Our hosts in Bras Sec were a French couple who were clearly keen to get away from it all – having tried Brittany and the Pyrenees, they’ve finally settled here and one suspects that this might very well be where they stay. Hundreds of miles to the nearest landmass, and at the end of a very long, high road. The setting is spectacular as you’d imagine but there is a problem.
We didn’t really take to any of the towns in the cirques – they’re full of people with nothing to do, but the EU subsidy allows for drunk tramps and moped-racing teenagers. I couldn’t help feeling that they’d have a better time clearing some biking trails and then riding them.
Piton de la Fournaise
While western Reunion is home to the cirques and the central high point, Piton des Neiges, the east is dominated by Piton de la Fournais. Its name alludes to a furnace and that is exactly what it is. Spewing millions of tons of lava out most years down huge lava fields to the coast, this is one of the world’s most active volcanos.
Riding around the flank, all of a sudden settlement ceased and our 5 year old map was horribly out of date. The road had been re-layed across the almost annual lava flows from 2000 onwards, with the year signposted before and after the road crossed each flow. Of course there were plenty of tourists in rental cars, but we couldn’t help feeling that experiencing the sulphurous heat from the saddle, stopping wherever, was the proper way to do it.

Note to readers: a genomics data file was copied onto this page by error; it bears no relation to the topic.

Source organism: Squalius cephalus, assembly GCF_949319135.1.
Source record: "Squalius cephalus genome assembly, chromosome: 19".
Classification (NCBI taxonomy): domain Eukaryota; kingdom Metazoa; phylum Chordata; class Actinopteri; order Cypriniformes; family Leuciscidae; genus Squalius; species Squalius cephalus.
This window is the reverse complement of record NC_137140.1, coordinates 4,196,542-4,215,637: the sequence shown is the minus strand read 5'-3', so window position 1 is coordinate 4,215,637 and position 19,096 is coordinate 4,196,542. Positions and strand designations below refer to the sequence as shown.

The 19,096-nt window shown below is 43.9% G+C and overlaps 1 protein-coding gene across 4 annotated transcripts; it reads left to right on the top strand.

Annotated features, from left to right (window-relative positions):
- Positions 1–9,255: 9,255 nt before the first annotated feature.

Having seen the mess it makes, it was time to see the volcano itself, so time for another climb to 2300 m. The portion from Bourg Murat (where there is an excellent volcano museum) to the volcano was one of the best roads I’ve ever ridden, through always changing but consistently stunning terrain. From the Pas des Sables, the road is unmetalled and crosses the lunar Plain des Sables to the viewpoint over the volcano.
We stayed in the excellent Gite du Volcan and had hoped to walk to the crater, but this is no longer advised following the crater collapsing 300 m vertically in the 2007 eruption. We didn’t argue! Several hours exporing the lava fields in the early morning was reasonable recompense and we were able to find some excellent singletrack on the way back down.
Primordial forests in Bélouve/Bébour
As a final treat, we rode from the Plaine des Cafres along a forest road into Bélouve and then Bébour forests. Ancient and almost untouched, these contain all manner of exciting species from tree-ferns to creeping climbers and lichens to give a Jurassic Park feel.
We took a side-trip to the Trou de Fer (you have to walk the last km or so) but this reputedly spectacular waterfall was cloaked in cloud. If we had to miss one view on Reunion, I’m pleased it was this one – I’ve seen a lot of waterfalls!
As a whole, the trip was a great success. Two weeks is about the right time, allowing you to spend a few days in each main area. We were disappointed by the difficulty finding true mountain bike routes in most areas; but as a tour, it was wonderful. If your focus is off-road, perhaps hiring a car might be the answer.
See ‘How to plan a cycle trip to La Reunion‘ for more detailed information.